" When I'm painting, I'm not aware of what I'm doing......I have no fears about making changes, destroying the image etc because the painting has a life of its own".
So said Jason Pollock.
Yesterday I added this modified comment from a colleague:
"We view and read images and film with our emotions; they are symbols that communicate with our sub conscious. Our minds make assumptions about their content and meaning, thus the image depends on the context with which it has been used.
The image and film's state can be heightened by elements such as music, colour and narrative - all of which add texture, qualification and interpretation".
Journalism is exacting; factual information, the truth, objectivity and impartiality.
Embedded in long format film it is the documentary, and over the years many many doc makers often solitary or working in small groups e.g. Molly Dineen, The Lord's Tale 2002; Barbara Kopple, American Dream 1990: Jean-Marie Teno A trip to the Country, have showed us just how magnificent the form is under their authorship.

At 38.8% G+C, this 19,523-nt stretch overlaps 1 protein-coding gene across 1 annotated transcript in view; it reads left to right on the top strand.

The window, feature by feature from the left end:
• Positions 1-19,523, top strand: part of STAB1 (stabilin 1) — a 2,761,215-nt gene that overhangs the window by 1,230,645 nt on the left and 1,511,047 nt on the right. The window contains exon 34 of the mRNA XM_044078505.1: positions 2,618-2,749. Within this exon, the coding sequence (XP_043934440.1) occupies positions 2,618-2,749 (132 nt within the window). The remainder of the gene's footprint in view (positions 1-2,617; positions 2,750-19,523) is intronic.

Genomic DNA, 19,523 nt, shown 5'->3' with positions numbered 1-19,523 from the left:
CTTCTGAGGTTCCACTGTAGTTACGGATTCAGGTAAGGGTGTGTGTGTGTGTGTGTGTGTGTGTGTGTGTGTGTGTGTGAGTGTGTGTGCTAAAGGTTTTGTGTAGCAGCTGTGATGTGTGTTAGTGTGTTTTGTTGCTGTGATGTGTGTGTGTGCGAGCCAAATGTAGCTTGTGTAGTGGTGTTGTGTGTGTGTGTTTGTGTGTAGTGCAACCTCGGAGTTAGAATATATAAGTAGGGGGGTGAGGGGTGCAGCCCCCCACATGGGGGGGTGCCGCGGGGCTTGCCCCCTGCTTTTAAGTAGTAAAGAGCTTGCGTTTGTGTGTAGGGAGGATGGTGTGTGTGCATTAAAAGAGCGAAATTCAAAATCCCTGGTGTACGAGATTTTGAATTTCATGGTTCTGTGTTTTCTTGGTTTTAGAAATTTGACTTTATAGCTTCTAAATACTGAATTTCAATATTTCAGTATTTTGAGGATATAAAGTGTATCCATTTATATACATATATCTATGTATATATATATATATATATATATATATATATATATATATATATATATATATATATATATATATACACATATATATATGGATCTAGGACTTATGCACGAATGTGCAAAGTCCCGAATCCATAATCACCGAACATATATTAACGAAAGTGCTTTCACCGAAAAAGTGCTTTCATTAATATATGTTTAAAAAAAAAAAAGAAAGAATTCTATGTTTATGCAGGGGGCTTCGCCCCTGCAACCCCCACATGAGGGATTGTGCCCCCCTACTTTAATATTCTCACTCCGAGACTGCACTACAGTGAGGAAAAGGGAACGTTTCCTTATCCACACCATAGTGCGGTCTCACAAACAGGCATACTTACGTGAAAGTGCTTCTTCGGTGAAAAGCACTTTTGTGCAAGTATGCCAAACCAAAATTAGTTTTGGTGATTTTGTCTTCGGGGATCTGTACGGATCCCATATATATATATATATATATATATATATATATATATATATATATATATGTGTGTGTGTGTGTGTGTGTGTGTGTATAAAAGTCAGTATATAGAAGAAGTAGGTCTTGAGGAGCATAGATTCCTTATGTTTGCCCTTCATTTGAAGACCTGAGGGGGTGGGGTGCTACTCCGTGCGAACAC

Their pieces are considered, studied and allow movement both within the film, and by the journey of film making itself.
Videojournalism borrows very heavily from the doc form, but works to the compressed time ratio of news???
It is a quasi of many forms, almost confused by what it is.
But there's no denying that it is about artisanship.
Perhaps above many other things, it captures why there is no one fixed form and why I mention two broad strands that sit next to each other: Vjism for TV and Vjism gonzo.
The latter is more expressionistic; eschewing the template of news production.
For traditionalist newsmakers it's a medium hard to understand; difficult to acknowledge breaking the rules, particularly if you've been used to the stanza of prescriptive news all your working life.
Just as one art form over time usurped another, film styles n' all, video-making ( video journalism) stands to morph from one form to another.
We've likely only just seen the beginning of the auteurs.